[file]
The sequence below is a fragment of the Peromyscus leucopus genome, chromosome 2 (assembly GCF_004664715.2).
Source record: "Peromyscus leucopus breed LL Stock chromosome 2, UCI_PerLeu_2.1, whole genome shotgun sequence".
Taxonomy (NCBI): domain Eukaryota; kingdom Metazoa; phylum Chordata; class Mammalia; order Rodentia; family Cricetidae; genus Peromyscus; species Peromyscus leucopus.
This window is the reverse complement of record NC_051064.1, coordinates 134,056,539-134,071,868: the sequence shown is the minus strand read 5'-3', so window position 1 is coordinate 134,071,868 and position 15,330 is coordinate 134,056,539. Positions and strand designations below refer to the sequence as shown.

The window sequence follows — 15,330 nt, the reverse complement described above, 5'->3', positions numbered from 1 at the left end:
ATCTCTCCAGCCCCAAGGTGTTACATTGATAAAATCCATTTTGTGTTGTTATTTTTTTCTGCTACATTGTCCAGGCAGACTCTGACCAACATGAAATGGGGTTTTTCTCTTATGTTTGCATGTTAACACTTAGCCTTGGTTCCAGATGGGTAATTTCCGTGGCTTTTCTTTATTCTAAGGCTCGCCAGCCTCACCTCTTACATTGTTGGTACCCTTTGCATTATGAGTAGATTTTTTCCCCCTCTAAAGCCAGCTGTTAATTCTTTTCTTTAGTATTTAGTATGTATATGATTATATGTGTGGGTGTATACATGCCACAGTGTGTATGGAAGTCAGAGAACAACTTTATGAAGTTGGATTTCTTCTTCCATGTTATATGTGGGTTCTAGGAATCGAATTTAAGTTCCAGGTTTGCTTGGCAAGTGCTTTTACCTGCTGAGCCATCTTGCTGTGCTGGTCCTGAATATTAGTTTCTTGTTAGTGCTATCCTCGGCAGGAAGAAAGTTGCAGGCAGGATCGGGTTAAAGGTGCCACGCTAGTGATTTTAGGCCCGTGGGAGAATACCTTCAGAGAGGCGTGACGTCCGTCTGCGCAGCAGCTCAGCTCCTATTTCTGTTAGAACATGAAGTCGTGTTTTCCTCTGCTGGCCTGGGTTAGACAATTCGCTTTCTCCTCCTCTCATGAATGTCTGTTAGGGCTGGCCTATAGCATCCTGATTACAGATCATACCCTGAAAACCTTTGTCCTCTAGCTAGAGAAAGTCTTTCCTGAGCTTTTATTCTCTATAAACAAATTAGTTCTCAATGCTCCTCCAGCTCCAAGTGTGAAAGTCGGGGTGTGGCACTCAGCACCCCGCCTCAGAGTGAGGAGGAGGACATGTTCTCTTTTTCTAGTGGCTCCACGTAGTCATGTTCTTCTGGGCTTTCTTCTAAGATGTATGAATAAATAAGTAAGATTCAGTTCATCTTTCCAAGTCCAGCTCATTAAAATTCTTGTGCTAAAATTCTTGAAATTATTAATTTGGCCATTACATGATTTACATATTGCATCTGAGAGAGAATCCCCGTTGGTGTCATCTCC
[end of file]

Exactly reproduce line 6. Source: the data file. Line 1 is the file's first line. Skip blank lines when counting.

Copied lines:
ATCTCTCCAGCCCCAAGGTGTTACATTGATAAAATCCATTTTGTGTTGTTATTTTTTTCTGCTACATTGTCCAGGCAGACTCTGACCAACATGAAATGGGGTTTTTCTCTTATGTTTGCATGTTAACACTTAGCCTTGGTTCCAGATGGGTAATTTCCGTGGCTTTTCTTTATTCTAAGGCTCGCCAGCCTCACCTCTTACATTGTTGGTACCCTTTGCATTATGAGTAGATTTTTTCCCCCTCTAAAGCCAGCTGTTAATTCTTTTCTTTAGTATTTAGTATGTATATGATTATATGTGTGGGTGTATACATGCCACAGTGTGTATGGAAGTCAGAGAACAACTTTATGAAGTTGGATTTCTTCTTCCATGTTATATGTGGGTTCTAGGAATCGAATTTAAGTTCCAGGTTTGCTTGGCAAGTGCTTTTACCTGCTGAGCCATCTTGCTGTGCTGGTCCTGAATATTAGTTTCTTGTTAGTGCTATCCTCGGCAGGAAGAAAGTTGCAGGCAGGATCGGGTTAAAGGTGCCACGCTAGTGATTTTAGGCCCGTGGGAGAATACCTTCAGAGAGGCGTGACGTCCGTCTGCGCAGCAGCTCAGCTCCTATTTCTGTTAGAACATGAAGTCGTGTTTTCCTCTGCTGGCCTGGGTTAGACAATTCGCTTTCTCCTCCTCTCATGAATGTCTGTTAGGGCTGGCCTATAGCATCCTGATTACAGATCATACCCTGAAAACCTTTGTCCTCTAGCTAGAGAAAGTCTTTCCTGAGCTTTTATTCTCTATAAACAAATTAGTTCTCAATGCTCCTCCAGCTCCAAGTGTGAAAGTCGGGGTGTGGCACTCAGCACCCCGCCTCAGAGTGAGGAGGAGGACATGTTCTCTTTTTCTAGTGGCTCCACGTAGTCATGTTCTTCTGGGCTTTCTTCTAAGATGTATGAATAAATAAGTAAGATTCAGTTCATCTTTCCAAGTCCAGCTCATTAAAATTCTTGTGCTAAAATTCTTGAAATTATTAATTTGGCCATTACATGATTTACATATTGCATCTGAGAGAGAATCCCCGTTGGTGTCATCTCC